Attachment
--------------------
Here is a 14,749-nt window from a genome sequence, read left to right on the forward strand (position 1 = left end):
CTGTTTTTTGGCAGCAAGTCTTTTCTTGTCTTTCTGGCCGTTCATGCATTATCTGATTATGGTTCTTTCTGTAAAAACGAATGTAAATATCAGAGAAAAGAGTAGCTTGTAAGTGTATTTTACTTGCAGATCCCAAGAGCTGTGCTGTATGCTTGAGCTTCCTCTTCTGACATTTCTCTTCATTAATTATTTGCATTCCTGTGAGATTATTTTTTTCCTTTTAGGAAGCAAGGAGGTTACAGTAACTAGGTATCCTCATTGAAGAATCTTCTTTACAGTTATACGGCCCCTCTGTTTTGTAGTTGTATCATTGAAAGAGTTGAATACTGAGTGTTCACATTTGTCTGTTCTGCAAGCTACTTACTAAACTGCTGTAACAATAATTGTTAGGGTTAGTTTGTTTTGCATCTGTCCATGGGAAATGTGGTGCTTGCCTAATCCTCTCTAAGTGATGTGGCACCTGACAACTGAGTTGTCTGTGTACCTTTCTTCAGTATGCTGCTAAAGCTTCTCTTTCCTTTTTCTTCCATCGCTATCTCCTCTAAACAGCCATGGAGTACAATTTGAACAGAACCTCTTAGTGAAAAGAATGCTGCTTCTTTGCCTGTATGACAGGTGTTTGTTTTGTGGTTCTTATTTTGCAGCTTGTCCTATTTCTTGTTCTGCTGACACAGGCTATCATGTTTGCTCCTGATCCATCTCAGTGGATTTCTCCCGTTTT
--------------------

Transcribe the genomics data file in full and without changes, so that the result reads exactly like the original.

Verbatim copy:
Here is a 14,749-nt window from a genome sequence, read left to right on the forward strand (position 1 = left end):
CTGTTTTTTGGCAGCAAGTCTTTTCTTGTCTTTCTGGCCGTTCATGCATTATCTGATTATGGTTCTTTCTGTAAAAACGAATGTAAATATCAGAGAAAAGAGTAGCTTGTAAGTGTATTTTACTTGCAGATCCCAAGAGCTGTGCTGTATGCTTGAGCTTCCTCTTCTGACATTTCTCTTCATTAATTATTTGCATTCCTGTGAGATTATTTTTTTCCTTTTAGGAAGCAAGGAGGTTACAGTAACTAGGTATCCTCATTGAAGAATCTTCTTTACAGTTATACGGCCCCTCTGTTTTGTAGTTGTATCATTGAAAGAGTTGAATACTGAGTGTTCACATTTGTCTGTTCTGCAAGCTACTTACTAAACTGCTGTAACAATAATTGTTAGGGTTAGTTTGTTTTGCATCTGTCCATGGGAAATGTGGTGCTTGCCTAATCCTCTCTAAGTGATGTGGCACCTGACAACTGAGTTGTCTGTGTACCTTTCTTCAGTATGCTGCTAAAGCTTCTCTTTCCTTTTTCTTCCATCGCTATCTCCTCTAAACAGCCATGGAGTACAATTTGAACAGAACCTCTTAGTGAAAAGAATGCTGCTTCTTTGCCTGTATGACAGGTGTTTGTTTTGTGGTTCTTATTTTGCAGCTTGTCCTATTTCTTGTTCTGCTGACACAGGCTATCATGTTTGCTCCTGATCCATCTCAGTGGATTTCTCCCGTTTT